Once upon a time, I had the perfect writer’s day.
My alarm woke me up at 5:45 AM in the middle of a dream. Or I woke naturally when the sun glinted off the mirror and into my eyes. Or the cat stood in the doorway and meowed like the world was ending.
I turned my head and coffee was waiting for me, perfectly mixed with coconut milk creamer in my favorite mug. Or I went downstairs in my cozy pajamas and poured myself a cup from the waiting pot.
I sat at the kitchen table with my notebook and the perfect pen. It was a freebie from a local tutoring center. Just a dumb free pen, but its ink flows across the notebook in perfect smooth synchronicity with the rhythm of my hand. Today it struggled to keep up with the speed of the words my brain wanted it to write.
Everyone else in my house woke up, got ready for the day, left. I stayed in my pajamas, the ones that are comfortable and stylish. I wandered up to my office, where the view looks out over the mountains. I sat at my computer and ignored my email. Instead I fired up Scrivener and my eyeballs landed right where I left off yesterday.
Because I was working on my novel.
The story played in my head like a movie and I typed as fast as I could to capture this mental magic with computer magic. I made myself laugh and cry. I took breaks to fold laundry, go for a walk, meet a friend for lunch. We talked about writing and how horrible and wonderful it is. Or I hiked in nature. I posted a #hikingselfie on instagram and it got 30 likes in the first minute of its life.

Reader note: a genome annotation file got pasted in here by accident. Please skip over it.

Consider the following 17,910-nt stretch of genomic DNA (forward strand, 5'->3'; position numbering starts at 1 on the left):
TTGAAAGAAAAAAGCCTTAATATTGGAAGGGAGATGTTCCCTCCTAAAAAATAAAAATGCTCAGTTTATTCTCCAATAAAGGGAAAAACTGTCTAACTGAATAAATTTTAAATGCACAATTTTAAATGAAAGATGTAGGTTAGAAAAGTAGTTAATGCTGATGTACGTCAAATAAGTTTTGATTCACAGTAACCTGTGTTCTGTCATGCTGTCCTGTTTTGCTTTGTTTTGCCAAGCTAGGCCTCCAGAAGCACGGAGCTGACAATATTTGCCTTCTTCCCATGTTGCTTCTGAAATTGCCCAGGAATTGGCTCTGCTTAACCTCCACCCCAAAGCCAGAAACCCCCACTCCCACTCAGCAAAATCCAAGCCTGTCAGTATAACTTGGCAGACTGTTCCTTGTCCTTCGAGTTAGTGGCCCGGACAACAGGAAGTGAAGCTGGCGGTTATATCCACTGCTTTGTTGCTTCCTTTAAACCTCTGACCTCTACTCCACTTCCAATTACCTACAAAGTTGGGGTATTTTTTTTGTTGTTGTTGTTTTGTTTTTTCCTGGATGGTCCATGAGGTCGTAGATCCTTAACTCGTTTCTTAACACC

I went home and poured a glass of wine. It was noon somewhere.
I read what I wrote today and I was pleased. I wrote some more. I hit 1,000 words for the day and pushed my chair back from desk with a big hell yeah.
The family came home and we played and we talked and we ate dinner. They cleaned up while I went to a yoga class. I ran into a girlfriend who is also a writer and we talked about how horrible and wonderful writing is. I talked to a new person who said something about connecting your wings together across the back of your heart that I swore to remember so I could work it into a story someday.
I guess I just did.
Back at home I took a shower and got into some more comfortable yet stylish pajamas and I snuggled up in bed with a good book. This book made me jealous of the author’s seemingly effortless skill with dialogue and I made a mental note to try something like that in my manuscript tomorrow and my brain was so pleasantly tired that I put the book down, set my alarm, and reached over to switch off the light.
And I lived happily ever after.